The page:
Wonderful things happen when you have an artist on your team.
Last Thursday, at Fremantle City Library, the Friends of Cantonment Hill celebrated the launch of a beautiful children’s counting book, Counting On The Hill, written by Josephine Clarke with artwork by Paula Amaral.
The book celebrates the flora, fauna and amazing views to be found and enjoyed on Cantonment Hill.
Everyone would be familiar with the Signal Station mast on the top of Cantonment Hill as you enter Fremantle across the Old Traffic Bridge, but not everyone knows about the Bush Forever site that surrounds it.
The Friends of Cantonment Hill/Dwerda Weelardinup are a bunch of passionate volunteers who work to maintain that bushland by coordinating plantings, weeding and rubbish clean-ups with other volunteers and school groups.
Many people may have visited and enjoyed Tuckfield oval (across the road from the Containerbow), but few venture up the rough track that leads to a surprising viewing platform and further on to the Signal Station itself.
Beyond that are groves of Rottnest Island tea tree and Rottnest Island pine. Below the Signal Station, the hill drops sharply to Queen Victoria Street, where only the hardiest of our endemic species survive on the steep limestone cliff.
A children’s book seemed like a great way to educate people about this space and to encourage them to help care for it. A Bush Forever site is a natural space which is protected in order to preserve our native flora and fauna. It is the Friends’ hope that the beautiful illustrations will invite people into the bush space and to notice the plants, flowers, birds and animals that they see there.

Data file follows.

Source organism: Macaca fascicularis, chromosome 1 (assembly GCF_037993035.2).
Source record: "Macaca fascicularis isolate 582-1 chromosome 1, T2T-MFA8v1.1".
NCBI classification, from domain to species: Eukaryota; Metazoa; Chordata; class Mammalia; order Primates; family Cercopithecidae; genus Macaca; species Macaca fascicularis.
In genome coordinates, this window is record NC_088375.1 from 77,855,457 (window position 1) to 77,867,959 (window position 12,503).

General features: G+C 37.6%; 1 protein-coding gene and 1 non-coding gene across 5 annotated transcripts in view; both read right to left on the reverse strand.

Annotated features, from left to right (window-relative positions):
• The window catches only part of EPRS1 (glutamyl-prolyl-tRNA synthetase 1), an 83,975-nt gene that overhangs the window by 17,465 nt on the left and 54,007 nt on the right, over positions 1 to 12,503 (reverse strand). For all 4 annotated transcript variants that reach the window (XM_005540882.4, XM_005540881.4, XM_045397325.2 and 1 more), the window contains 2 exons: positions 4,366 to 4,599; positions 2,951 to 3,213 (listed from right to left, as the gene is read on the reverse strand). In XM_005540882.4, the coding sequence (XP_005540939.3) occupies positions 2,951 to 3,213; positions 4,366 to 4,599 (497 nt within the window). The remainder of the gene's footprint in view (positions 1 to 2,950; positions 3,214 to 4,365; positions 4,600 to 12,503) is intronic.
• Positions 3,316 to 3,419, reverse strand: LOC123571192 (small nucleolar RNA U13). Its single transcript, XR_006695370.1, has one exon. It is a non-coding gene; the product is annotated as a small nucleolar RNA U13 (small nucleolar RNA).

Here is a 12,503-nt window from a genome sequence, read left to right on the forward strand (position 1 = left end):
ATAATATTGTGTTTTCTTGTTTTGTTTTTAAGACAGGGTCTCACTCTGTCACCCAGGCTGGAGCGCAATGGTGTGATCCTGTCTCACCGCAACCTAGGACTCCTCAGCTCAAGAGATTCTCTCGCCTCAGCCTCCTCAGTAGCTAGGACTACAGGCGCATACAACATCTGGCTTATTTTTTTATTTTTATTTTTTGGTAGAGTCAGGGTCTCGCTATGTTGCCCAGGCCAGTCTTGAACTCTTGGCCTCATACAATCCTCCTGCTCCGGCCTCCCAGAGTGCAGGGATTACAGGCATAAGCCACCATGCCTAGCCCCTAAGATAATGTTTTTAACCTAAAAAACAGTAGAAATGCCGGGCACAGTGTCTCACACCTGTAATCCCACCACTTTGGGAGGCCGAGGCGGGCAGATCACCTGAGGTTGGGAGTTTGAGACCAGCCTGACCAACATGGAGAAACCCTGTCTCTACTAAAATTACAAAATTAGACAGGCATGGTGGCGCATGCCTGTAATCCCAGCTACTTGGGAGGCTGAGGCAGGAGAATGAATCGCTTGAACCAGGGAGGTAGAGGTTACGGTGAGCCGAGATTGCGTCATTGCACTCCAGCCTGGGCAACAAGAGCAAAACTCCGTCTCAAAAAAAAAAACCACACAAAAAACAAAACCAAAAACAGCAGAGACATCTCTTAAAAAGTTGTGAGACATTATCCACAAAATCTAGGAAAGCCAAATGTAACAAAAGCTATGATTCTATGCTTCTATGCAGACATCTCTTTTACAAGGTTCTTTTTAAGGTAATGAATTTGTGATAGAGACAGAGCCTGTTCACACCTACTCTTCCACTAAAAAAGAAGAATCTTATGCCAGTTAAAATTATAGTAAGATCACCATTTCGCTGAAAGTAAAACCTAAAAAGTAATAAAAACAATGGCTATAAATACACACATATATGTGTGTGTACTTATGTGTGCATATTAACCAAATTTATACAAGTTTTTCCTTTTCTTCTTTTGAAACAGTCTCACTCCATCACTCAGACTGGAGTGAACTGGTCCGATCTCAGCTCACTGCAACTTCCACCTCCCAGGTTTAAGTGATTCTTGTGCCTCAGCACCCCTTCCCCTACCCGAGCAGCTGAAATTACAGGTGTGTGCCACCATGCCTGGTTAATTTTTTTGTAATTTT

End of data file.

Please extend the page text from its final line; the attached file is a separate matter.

With funding from a Fremantle Ports Community Grant, the Friends of Cantonment Hill were able to print 1,001 copies of the book to give to each Kindy and Pre-primary student in the City of Fremantle and East Fremantle area.
Ron Gorman, who launched the book, emphasised its usefulness as a teaching tool and several schools have already visited the hill and learnt some simple ways to care for bushland, for example –
* Staying on the path.
* Not leaving any rubbish.
* Keeping your dog on a lead, and your cat indoors.
With funds from selling tea towels (again with Paula’s artwork) the Friends were able to pay for extra books to be printed and these are now available for purchase online from Vivid Publishing, as a fund-raiser for the group.
The City of Fremantle commissioned a Masterplan for the hill in 2011, and the Tuckfield playground is the result of Phase One of that plan.
It is the Friends’ hope that the remaining Phases will soon be completed (including a safe path up to the Signal Station and an Aboriginal interpretive area which will highlight the area’s rich cultural history).
The timing of the new Swan River Crossings project will certainly offer the city an opportunity to redevelop the area as an entry statement for Fremantle.
* By Josephine Clarke
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